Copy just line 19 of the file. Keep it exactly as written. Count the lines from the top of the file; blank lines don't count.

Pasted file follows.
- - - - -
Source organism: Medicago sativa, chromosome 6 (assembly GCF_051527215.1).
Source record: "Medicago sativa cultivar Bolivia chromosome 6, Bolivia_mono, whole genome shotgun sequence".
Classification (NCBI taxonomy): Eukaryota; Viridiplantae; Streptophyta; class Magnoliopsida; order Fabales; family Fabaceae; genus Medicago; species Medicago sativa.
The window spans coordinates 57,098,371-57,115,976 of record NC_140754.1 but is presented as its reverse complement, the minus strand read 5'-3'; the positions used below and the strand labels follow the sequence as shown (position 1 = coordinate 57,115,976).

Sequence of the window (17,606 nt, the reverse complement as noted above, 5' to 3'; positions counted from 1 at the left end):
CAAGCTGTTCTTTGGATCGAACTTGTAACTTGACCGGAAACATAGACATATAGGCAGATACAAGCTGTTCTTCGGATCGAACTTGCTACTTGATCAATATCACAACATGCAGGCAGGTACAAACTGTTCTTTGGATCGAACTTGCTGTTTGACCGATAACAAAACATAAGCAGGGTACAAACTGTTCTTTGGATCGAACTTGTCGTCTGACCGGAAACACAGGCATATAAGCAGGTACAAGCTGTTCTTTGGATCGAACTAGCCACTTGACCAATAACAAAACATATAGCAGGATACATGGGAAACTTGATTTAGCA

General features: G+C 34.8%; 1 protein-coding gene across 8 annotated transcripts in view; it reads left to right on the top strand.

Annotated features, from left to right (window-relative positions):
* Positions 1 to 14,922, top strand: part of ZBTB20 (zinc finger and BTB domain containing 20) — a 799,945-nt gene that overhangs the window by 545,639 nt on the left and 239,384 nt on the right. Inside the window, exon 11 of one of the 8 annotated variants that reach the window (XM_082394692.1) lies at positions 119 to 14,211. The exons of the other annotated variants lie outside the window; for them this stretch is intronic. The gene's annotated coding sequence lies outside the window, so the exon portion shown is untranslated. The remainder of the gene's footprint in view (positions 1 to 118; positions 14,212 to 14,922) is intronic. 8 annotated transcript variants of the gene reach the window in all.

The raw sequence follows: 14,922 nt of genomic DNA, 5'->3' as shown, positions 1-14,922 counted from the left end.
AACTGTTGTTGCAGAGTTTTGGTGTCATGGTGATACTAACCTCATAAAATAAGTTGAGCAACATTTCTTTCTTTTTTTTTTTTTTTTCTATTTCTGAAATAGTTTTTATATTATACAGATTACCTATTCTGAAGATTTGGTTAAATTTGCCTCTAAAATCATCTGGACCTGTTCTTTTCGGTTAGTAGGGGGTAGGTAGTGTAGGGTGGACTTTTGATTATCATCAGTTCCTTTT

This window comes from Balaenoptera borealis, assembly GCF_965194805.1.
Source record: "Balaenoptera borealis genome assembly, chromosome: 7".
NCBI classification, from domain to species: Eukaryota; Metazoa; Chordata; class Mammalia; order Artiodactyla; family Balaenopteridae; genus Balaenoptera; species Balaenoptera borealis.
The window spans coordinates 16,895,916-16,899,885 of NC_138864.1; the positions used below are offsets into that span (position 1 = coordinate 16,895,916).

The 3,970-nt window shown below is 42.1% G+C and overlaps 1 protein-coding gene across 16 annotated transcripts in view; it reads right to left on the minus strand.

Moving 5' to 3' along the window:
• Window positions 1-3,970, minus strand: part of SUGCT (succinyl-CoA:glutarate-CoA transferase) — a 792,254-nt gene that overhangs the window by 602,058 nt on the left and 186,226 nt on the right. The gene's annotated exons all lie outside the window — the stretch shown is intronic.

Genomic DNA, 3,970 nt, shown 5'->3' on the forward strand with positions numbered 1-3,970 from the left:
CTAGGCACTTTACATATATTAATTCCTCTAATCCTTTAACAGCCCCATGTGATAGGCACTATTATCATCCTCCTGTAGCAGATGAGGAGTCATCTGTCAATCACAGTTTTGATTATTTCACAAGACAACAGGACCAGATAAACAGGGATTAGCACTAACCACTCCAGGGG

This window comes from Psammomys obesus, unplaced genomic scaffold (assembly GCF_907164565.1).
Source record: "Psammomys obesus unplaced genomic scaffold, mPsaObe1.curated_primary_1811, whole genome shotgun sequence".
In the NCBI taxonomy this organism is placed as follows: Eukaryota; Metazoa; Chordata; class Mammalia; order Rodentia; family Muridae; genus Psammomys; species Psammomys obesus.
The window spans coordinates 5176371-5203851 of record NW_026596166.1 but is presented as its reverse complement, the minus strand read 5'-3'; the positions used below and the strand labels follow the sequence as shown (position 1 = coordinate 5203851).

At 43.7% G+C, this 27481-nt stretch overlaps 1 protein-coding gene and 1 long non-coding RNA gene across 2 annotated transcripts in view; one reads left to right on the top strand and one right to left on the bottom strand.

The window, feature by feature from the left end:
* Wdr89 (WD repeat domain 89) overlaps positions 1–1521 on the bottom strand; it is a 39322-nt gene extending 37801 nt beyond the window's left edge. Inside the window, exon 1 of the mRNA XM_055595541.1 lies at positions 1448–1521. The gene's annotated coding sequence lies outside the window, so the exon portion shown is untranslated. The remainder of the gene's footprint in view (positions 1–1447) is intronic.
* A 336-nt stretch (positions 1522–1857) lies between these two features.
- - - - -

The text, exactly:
Genomic DNA, 3,970 nt, shown 5'->3' on the forward strand with positions numbered 1-3,970 from the left: